This is good for us to remember in so many instances and is probably why my father always had me do a pros and cons list when making a decision–don’t get too caught up in your feelings without considering the facts, as well.

This study was done by:

University of Chicago Press Journals (2012, June 19). Should consumers trust their feelings as information?. ScienceDaily. Retrieved June 24, 2012, from­ /releases/2012/06/120619225953.htm?utm_source=rss1.0&utm_medium=feed&utm_campaign=Feed%3A+sciencedaily+(ScienceDaily%3A+Latest+Science+News)

Can the Economy Recover Without More Trust

Richard Leader, CFA, writing in the Houston Chronicle, had this to say about the trust and the economy:

Central to financial markets around the world is the issue of trust.  Trust enables people to do business with each other.  Lack of trust causes economic stagnation.  Lots of different things have contributed to this mess we find today.  Governments have promised benefits that they can’t deliver.  Corporations flush with cash are offering few new jobs.  Worker compensation is stagnant even as productivity has soared.  Add to this the repercussions of the dot com implosion of 2000, the housing collapse of 2008, and the sub-prime mortgage market treachery and it’s not surprising that people are unusually cynical.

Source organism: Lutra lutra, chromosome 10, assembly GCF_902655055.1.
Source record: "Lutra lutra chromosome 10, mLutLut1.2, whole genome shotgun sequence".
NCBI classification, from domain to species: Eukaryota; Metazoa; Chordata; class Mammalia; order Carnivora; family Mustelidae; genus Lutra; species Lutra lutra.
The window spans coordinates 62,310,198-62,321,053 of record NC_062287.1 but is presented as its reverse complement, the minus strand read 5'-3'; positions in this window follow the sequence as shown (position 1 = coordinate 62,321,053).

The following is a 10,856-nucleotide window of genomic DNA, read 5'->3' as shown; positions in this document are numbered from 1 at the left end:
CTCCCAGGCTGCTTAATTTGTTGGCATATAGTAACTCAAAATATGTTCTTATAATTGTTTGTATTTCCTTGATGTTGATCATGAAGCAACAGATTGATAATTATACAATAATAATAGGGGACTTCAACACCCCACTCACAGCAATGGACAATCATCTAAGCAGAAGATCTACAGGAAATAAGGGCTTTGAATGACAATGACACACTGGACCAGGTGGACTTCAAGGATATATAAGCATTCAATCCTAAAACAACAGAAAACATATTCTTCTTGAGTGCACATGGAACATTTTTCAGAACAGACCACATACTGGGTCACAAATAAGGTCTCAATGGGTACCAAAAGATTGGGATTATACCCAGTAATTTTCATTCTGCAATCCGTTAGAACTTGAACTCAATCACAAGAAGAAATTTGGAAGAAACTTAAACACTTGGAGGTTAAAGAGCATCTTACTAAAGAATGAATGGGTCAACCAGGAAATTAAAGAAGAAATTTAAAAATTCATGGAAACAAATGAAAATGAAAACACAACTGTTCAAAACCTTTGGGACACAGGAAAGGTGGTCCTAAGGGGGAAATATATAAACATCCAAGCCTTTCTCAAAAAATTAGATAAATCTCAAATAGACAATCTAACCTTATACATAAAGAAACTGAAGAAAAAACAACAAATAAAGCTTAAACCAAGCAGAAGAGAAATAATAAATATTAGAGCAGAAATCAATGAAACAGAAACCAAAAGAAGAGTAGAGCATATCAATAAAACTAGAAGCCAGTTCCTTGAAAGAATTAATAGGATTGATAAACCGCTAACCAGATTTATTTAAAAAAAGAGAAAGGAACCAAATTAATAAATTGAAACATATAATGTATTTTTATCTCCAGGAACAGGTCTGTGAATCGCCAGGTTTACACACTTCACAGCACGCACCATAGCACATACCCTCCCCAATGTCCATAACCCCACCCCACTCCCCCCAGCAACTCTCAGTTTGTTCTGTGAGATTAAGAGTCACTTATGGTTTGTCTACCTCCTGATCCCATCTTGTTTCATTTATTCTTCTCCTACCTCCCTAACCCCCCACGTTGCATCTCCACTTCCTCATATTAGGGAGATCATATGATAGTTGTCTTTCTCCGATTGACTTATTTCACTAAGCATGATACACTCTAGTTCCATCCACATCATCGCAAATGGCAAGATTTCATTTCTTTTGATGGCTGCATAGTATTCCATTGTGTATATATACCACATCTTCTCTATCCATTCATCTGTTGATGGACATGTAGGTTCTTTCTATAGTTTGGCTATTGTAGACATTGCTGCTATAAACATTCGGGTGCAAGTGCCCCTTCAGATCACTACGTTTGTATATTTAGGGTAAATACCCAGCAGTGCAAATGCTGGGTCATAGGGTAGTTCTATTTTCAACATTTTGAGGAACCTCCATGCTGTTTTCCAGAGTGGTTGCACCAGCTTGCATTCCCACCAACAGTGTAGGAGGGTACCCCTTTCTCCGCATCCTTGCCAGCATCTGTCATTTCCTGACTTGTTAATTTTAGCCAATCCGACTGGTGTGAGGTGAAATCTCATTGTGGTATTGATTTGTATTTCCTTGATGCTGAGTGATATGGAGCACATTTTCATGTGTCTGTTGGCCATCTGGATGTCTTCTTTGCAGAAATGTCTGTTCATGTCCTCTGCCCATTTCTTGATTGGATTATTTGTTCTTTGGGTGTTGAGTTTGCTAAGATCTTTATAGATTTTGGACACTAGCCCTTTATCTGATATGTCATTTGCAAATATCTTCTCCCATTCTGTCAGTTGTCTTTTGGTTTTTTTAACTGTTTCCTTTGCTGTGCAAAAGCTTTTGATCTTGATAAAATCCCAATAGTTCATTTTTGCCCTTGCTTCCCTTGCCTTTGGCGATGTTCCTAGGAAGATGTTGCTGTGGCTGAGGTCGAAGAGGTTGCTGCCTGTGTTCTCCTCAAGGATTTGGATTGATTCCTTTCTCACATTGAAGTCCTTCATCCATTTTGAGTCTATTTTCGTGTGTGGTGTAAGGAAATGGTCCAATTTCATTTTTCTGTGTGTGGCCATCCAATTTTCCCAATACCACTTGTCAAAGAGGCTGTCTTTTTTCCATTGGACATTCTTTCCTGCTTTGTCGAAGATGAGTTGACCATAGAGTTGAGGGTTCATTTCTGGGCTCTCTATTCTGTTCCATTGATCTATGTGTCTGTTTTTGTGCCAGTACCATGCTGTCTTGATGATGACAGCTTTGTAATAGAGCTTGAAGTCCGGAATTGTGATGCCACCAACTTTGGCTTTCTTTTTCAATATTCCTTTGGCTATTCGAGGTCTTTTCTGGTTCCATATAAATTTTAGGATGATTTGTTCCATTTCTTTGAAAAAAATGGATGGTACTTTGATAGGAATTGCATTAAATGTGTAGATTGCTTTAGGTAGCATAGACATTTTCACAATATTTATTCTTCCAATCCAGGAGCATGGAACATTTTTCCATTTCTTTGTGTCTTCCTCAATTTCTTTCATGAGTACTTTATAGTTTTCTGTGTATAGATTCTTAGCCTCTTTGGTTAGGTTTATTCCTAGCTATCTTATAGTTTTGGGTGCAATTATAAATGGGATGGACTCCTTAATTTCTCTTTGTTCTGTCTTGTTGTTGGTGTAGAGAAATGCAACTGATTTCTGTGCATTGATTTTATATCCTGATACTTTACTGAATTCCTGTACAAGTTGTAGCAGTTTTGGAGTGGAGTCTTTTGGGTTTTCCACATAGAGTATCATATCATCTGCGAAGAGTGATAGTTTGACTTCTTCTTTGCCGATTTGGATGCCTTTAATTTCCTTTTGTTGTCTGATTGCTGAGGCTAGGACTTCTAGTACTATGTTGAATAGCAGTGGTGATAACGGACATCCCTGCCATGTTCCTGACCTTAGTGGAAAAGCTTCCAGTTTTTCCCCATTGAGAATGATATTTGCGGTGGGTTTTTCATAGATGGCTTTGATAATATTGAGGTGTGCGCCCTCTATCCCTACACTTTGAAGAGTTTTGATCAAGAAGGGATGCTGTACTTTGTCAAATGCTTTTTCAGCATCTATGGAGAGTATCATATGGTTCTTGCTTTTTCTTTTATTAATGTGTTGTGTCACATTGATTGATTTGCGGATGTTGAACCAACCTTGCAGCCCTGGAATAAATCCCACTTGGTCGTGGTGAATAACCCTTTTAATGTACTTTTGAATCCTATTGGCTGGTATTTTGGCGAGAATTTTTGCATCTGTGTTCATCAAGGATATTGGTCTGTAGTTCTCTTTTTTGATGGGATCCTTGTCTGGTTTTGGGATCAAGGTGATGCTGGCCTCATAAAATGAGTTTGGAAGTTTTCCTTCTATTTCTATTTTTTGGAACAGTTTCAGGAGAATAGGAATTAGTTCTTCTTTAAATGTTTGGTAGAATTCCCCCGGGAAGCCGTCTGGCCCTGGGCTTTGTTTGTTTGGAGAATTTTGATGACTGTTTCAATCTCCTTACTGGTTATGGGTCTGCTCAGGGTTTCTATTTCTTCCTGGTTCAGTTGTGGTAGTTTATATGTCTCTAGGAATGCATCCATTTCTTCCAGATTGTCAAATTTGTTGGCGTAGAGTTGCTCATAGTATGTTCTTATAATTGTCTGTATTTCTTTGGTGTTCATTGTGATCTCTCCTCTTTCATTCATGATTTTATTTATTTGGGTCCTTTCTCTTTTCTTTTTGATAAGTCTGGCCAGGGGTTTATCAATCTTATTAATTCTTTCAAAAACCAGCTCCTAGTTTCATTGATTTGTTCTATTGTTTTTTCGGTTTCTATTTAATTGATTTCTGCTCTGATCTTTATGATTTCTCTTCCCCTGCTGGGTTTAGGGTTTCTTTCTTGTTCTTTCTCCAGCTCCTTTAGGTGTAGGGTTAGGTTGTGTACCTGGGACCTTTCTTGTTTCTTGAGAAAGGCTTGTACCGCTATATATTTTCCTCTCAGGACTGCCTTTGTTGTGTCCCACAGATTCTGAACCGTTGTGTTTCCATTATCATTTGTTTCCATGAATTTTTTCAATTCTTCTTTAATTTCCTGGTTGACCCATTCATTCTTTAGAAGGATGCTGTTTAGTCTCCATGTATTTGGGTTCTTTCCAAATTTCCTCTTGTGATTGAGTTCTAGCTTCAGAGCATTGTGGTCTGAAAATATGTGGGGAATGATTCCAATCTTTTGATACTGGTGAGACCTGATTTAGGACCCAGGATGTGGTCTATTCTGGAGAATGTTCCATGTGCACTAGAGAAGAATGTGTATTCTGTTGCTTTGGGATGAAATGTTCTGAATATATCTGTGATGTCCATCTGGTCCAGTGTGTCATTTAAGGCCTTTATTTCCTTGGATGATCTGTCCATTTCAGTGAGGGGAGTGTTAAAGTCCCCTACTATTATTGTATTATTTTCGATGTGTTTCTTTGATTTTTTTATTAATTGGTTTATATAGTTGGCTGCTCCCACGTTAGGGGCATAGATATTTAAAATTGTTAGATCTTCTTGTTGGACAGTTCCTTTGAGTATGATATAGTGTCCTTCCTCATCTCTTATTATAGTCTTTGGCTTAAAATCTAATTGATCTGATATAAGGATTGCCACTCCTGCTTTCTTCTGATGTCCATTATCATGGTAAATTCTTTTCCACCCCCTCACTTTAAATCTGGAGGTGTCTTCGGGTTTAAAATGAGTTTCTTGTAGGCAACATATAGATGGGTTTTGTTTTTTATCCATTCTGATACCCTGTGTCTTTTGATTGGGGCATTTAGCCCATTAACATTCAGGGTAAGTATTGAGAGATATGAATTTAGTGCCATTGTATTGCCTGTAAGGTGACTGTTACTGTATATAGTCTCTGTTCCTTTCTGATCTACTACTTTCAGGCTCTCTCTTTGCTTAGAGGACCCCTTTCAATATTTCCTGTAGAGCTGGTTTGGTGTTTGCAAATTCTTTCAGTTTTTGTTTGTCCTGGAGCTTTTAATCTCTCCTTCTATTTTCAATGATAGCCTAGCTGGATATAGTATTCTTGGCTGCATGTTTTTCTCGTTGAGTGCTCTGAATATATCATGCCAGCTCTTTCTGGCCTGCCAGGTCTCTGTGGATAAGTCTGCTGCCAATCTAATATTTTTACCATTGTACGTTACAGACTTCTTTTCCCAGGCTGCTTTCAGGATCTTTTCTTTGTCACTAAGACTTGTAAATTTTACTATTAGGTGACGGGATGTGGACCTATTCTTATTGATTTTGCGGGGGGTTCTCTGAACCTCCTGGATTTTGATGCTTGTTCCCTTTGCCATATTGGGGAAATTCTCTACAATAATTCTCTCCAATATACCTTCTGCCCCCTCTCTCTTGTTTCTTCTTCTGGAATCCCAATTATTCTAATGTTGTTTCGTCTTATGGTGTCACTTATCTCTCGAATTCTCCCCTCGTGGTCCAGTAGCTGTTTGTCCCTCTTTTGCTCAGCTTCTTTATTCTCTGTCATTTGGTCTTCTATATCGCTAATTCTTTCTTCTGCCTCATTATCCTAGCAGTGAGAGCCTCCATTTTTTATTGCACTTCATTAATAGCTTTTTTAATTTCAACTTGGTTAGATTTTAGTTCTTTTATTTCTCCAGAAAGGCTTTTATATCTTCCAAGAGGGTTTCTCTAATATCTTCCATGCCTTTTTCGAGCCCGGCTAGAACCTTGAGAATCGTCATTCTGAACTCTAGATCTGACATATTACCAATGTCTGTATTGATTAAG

Top economists say that trust is necessary for an economy to grow.  It’s the oil of the engine of capitalism.  Without trust, the engine seizes up.  Distrust is arguably the primary reason this economic crisis won’t go away.  The world economy is stuck in first gear.  While people generally want to be trustful, many institutions have not acted in a trustworthy manner.  Financial institutions, in particular, have done a very poor job of honest dealings with their customers.  The recent housing collapse looks like a replay of the 1930s, a time when Americans completely lost faith in bankers.